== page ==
As the economy slowly recovers, it’s become increasingly clear that it’s not just unemployed Americans who need help from the government. It’s those that are employed as well.

That’s the main finding of a new report from the Economic Policy Institute on wage theft. What is wage theft? It’s when employers refuse to pay their workers their rightful wages and benefits, such as refusing to pay overtime. It’s a major problem across the United States. One study, which EPI cites, examined three cities (New York, Chicago and Los Angeles) and found that two-thirds of workers in low-wage industries had experienced a pay-related offense in any given week in 2008. Those violations cost workers more than $2,600 a year on average—nearly 15 percent of their total earnings. If wage theft is as prevalent in the rest of the United States as it is in New York, Chicago and Los Angeles, then it costs workers more than $50 billion a year.

It’s tough to calculate how widespread wage theft is because much of it goes unreported. But not all. The U.S. Department of Labor, state departments of labor, state attorneys general, and private attorneys file cases on behalf of workers to recover lost wages. No single database collects this information so EPI consulted with state labor departments and attorneys general and researched private civil litigation cases to estimate the total amount that workers recovered in wages. In 2012, it totaled at least $933 million. In fact that understates the total since the researchers didn’t receive data from six state departments of labor and five attorneys general.

Remember, the actual amount recovered is only a fraction of the total wage theft. In other words, wage theft totals billions of dollars every year. EPI puts these numbers in perspective to show just the significance of these pay-related offenses. For instance, in 2012, people and companies reported $341 million in lost property from robbery, all forms of it. These are just reported instances of robbery, so that certainly understates the true extent of it. Even so, workers recovered three times as much in stolen wages as Americans lost in reported robberies. That's a massive loss for low-wage workers.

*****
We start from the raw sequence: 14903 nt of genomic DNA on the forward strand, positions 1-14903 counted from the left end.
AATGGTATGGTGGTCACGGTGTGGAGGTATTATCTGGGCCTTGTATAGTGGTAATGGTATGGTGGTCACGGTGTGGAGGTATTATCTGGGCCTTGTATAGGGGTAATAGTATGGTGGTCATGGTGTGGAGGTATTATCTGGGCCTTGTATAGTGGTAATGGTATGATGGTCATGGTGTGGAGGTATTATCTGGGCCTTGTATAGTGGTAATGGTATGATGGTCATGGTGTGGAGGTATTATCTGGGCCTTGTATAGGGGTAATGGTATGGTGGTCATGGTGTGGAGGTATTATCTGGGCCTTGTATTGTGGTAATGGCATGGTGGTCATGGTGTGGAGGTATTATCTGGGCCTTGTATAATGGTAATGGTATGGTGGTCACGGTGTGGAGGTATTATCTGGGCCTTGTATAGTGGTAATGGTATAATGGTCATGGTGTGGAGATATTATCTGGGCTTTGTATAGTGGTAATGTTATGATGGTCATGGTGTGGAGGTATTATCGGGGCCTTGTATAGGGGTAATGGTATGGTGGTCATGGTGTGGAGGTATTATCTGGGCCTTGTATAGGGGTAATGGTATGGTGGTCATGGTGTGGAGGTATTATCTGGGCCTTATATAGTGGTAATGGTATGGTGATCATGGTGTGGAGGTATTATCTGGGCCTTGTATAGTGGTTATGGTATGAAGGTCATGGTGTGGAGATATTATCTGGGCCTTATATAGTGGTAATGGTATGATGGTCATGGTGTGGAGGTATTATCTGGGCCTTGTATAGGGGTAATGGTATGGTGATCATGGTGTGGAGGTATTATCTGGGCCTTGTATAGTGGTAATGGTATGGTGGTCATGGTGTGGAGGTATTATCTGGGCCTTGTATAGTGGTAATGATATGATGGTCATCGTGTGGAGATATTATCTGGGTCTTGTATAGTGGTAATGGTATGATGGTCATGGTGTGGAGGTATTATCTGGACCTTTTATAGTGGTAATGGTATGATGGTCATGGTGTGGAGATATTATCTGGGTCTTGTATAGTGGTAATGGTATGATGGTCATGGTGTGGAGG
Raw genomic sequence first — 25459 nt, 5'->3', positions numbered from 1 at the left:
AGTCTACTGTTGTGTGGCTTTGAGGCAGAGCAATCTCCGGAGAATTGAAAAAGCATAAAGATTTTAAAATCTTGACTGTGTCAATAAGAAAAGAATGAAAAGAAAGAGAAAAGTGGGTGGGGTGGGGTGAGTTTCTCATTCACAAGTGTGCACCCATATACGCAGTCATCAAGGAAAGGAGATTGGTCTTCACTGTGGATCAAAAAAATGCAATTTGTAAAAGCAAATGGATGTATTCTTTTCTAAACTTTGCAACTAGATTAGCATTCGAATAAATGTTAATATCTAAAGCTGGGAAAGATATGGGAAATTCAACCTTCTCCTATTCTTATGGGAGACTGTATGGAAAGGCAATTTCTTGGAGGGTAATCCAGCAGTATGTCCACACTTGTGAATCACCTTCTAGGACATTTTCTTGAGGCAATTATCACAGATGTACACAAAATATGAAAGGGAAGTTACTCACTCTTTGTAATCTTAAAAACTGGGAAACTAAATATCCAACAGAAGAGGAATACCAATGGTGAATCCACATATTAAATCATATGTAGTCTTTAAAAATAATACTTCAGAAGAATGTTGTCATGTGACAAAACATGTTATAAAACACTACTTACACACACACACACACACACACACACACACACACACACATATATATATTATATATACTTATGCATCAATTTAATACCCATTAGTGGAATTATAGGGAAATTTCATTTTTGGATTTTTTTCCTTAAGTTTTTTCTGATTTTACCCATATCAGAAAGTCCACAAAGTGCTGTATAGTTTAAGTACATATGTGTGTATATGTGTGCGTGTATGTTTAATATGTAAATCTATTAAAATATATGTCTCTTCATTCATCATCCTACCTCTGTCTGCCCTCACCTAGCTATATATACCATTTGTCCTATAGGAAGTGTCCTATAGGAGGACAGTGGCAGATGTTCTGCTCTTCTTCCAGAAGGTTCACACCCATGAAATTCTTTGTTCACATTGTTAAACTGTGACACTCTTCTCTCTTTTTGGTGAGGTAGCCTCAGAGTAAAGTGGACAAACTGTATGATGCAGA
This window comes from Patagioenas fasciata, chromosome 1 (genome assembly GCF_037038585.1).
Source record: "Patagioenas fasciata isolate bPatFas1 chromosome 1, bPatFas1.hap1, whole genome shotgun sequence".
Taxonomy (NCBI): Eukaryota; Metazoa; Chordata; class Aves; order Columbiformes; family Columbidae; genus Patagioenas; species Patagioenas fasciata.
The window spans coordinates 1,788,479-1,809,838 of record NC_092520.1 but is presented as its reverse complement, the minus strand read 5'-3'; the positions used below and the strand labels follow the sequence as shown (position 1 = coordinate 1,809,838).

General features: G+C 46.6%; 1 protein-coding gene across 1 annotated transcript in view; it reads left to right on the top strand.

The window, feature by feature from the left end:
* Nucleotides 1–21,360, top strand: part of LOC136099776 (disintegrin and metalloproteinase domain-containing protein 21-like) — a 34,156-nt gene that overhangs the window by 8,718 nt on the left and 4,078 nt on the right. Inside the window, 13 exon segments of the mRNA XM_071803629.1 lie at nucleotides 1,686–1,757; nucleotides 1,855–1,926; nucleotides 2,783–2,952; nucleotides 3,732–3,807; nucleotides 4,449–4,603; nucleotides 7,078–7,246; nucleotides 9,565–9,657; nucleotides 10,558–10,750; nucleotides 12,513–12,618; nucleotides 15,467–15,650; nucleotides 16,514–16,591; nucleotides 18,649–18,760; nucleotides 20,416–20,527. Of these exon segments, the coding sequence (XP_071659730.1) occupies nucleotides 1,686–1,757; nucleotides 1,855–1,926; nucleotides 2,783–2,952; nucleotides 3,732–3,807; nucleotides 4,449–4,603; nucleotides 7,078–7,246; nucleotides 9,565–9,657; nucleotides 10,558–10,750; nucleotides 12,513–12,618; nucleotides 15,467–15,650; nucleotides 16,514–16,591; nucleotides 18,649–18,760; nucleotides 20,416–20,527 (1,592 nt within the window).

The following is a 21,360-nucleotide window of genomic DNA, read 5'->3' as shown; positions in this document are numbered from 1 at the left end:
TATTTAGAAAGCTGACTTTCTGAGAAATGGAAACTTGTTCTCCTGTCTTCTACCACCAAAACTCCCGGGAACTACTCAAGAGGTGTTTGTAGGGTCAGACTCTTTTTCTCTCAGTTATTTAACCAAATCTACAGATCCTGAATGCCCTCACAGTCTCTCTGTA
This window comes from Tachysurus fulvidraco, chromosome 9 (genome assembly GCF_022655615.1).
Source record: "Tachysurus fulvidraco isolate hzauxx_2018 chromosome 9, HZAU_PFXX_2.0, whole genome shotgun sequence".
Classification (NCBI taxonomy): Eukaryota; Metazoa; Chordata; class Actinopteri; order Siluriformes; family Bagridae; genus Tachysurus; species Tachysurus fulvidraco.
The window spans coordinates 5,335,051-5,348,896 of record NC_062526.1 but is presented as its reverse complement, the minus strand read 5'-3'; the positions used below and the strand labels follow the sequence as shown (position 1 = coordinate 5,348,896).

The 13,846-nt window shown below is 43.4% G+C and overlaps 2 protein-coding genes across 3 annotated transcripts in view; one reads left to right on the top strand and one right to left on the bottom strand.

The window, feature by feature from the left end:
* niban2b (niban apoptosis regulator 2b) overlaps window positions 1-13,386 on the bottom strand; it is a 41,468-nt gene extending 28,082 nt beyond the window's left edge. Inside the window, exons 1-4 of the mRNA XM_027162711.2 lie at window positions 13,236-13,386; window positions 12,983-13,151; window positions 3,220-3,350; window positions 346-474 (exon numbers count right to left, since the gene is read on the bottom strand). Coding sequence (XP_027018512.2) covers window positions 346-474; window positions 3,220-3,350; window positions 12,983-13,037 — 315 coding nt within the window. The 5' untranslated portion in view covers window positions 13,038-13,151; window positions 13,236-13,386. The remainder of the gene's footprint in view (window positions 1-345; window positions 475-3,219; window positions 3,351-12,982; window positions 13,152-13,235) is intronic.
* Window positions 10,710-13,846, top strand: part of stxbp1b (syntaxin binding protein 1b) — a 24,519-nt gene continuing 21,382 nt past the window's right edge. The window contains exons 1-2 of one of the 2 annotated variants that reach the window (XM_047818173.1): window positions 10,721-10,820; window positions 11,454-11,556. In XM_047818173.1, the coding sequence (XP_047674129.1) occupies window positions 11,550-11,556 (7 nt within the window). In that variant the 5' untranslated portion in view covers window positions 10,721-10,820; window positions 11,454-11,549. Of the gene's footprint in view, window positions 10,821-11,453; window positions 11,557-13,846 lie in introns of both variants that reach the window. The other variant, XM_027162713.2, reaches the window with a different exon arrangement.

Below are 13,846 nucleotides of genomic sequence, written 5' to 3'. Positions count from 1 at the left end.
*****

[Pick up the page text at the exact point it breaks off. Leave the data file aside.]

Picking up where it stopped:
“When you’re owed $2,000—when an employer has been cheating you out of $2,000— that’s a huge amount of money for someone in that situation,” Ross Eisenbrey, the vice president of EPI and one of the authors of the study, said. “It literally means the difference between paying the rent and eating or paying the rent and buying gas for the car.”

What can we do about this? EPI recommends doubling the number of investigators in the Department of Labor’s Wage and Hour Division from 1,100 to 2,200. For his part, President Obama has asked for an additional 300 investigators. But that alone isn’t enough. EPI also wants to significantly stiffen the penalties for wage violations. Currently, the maximum civil penalty is just $1,100. Much higher fines would make companies think twice before stealing their workers’ wages.

There’s another way to cut down on wage theft: ensure workers have leverage to find another job if the violations continue. Since the financial crisis, employers have had little to fear about stealing their workers’ wages. After all, it’s better to have 15 percent of your wages stolen then to not earn anything all. Returning the economy to full employment changes that dynamic. Workers would then have leverage to demand their full wages—or else they’ll find another job.

But we don’t have full employment right now—and haven’t had it in many years—so workers don’t have that leverage. The government could do help fix this, by investing in infrastructure, for instance, or creating a subsidized employment program. But Republicans have no interest in such policies.

All of this has a significant human cost. Those without jobs struggle to find new employers. Those with jobs find that their employers take advantage of them, costing them billions of dollars a year. “It’s hard probably for most middle class people to even appreciate how crushing that can be,” Eisenbrey said.